The early chapters of Paul Stanley’s book, about his formative years, are great, very enlightening and emotionally effective. He also romanticizes the early years of KISS quite well and really seems to have enjoyed being in the band circa 1973-1976. It appears to have all started to go wrong with Destroyer and I think I know why: Ace and Peter hated working with the taskmaster Bob Ezrin and honestly, I don’t blame them. In my opinion Ezrin set out to force KISS to make a non-KISS album. If I were Ace or Peter I would have bailed on Ezrin’s album as well and it’s no wonder that KISS returned to Eddie Kramer and the band’s classic sound for the next album, Rock and Roll Over. Ace and Peter perform well on Rock and Roll Over but Paul just can’t give them credit, he instead describes how Peter could not carry a tune and had to be coached line by line how to sing “Hard Luck Woman.” But isn’t it strange that Peter did just fine singing Paul’s song “Black Diamond,” an undeniable KISS classic, on the first KISS album? Why did Paul let him sing it if he was so terrible, and how did it turn out so good? To me it seems rather obvious that what changed between 1974 and 1977 was Paul’s perception, not Peter’s ability.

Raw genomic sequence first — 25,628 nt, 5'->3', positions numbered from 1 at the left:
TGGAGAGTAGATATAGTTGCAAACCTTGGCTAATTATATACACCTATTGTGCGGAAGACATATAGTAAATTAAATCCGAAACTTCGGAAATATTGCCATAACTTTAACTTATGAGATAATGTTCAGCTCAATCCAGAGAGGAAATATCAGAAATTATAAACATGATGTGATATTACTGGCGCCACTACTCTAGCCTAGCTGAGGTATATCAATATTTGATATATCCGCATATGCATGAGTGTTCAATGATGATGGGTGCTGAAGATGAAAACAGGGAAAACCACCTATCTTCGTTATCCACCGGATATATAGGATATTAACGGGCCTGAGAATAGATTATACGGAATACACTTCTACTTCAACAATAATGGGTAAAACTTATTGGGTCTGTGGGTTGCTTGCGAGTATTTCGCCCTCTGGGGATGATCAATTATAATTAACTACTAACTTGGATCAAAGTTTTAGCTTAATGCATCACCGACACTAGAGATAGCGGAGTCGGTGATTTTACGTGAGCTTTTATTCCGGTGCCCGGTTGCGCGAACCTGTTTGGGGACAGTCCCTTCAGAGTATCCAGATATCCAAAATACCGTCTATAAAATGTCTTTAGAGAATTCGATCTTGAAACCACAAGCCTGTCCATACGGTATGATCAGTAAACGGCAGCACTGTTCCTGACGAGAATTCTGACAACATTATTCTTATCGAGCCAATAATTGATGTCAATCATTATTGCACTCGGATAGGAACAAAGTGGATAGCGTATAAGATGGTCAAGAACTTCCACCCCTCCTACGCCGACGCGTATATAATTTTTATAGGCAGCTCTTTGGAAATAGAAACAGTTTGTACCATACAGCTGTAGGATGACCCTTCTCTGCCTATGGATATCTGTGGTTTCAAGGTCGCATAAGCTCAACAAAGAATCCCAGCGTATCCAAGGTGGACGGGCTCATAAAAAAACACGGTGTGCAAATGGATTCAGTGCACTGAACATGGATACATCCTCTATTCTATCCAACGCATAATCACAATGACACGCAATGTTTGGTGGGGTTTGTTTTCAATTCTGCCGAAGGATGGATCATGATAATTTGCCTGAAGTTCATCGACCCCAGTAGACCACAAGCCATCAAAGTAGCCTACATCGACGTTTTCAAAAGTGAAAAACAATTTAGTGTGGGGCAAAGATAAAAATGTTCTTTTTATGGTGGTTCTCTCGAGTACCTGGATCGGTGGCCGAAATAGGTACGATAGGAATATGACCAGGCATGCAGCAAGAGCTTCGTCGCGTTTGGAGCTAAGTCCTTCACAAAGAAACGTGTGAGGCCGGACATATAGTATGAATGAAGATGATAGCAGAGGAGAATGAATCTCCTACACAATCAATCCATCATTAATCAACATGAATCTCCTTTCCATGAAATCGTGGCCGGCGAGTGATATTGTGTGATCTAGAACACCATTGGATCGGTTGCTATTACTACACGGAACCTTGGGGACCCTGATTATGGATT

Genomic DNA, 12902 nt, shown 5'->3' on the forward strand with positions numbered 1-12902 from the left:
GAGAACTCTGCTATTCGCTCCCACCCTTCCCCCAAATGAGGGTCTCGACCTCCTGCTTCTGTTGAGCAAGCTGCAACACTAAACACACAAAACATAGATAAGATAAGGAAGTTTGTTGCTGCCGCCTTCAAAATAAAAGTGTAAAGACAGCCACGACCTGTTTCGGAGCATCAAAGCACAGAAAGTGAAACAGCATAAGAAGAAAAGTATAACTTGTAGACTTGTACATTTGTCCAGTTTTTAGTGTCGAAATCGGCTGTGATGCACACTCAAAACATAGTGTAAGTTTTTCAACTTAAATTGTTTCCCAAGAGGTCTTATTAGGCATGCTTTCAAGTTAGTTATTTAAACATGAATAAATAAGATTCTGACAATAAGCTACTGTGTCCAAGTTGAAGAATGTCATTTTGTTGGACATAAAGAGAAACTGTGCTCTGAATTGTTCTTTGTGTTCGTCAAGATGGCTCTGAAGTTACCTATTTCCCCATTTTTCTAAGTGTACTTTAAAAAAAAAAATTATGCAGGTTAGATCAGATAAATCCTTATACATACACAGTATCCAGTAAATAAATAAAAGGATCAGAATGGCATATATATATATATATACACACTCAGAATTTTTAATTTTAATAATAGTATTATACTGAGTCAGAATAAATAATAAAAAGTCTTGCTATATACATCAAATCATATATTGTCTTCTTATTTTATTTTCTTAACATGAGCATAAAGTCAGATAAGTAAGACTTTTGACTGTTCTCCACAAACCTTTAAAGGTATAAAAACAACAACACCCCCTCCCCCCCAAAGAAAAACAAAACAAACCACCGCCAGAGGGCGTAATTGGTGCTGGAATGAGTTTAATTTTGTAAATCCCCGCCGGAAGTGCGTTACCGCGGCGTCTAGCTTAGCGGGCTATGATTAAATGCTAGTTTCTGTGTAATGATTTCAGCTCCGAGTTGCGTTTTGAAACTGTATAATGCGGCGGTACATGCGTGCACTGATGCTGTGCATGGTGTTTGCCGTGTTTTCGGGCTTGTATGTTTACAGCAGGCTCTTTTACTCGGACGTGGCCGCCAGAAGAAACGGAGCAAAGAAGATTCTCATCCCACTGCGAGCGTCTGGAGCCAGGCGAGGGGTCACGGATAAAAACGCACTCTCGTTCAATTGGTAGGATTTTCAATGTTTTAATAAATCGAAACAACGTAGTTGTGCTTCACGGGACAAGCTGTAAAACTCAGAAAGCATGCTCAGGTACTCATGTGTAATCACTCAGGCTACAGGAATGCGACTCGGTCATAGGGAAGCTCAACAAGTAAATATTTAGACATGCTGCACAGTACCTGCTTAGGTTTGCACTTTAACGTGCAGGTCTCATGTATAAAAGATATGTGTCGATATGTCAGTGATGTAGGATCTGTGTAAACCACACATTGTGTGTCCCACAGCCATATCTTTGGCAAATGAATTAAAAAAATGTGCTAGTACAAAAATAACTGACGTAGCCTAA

I do not deny that Peter and Ace were obviously difficult to work with at times, I would simply assert once again that Paul is exaggerating greatly in his descriptions of the two, and he has a clear motive to do so. Paul implies that Gene and himself deserved to make at least ten times more than Ace and Peter from the hugely successful Reunion Tour because himself and Gene kept the band alive through the eighties, but ironically Paul spends a great deal of the book complaining about how Gene deserted him in the eighties and left him to do all the work. Thus by Paul’s logic the only member of KISS that deserved a big pay day come reunion time was Paul Stanley, but here’s the thing: I believe that the Reunion Tour would have been just as big if KISS had split up in 1980. I believe that MANY of the people that bought tickets for the Reunion Tour bought them IN SPITE of the eighties, they were not really fans of KISS in the eighties and did not go see KISS live in the eighties, but they came back in droves for the Reunion Tour. Paul Stanley discusses every album and tour in his book but he skips over the 1992 Revenge Tour, why? Because KISS played to empty arenas on the Revenge Tour. The Reunion Tour was a success because it was those four guys back in the make-up, not because Paul kept the band alive with “Let’s Put The X In Sex.”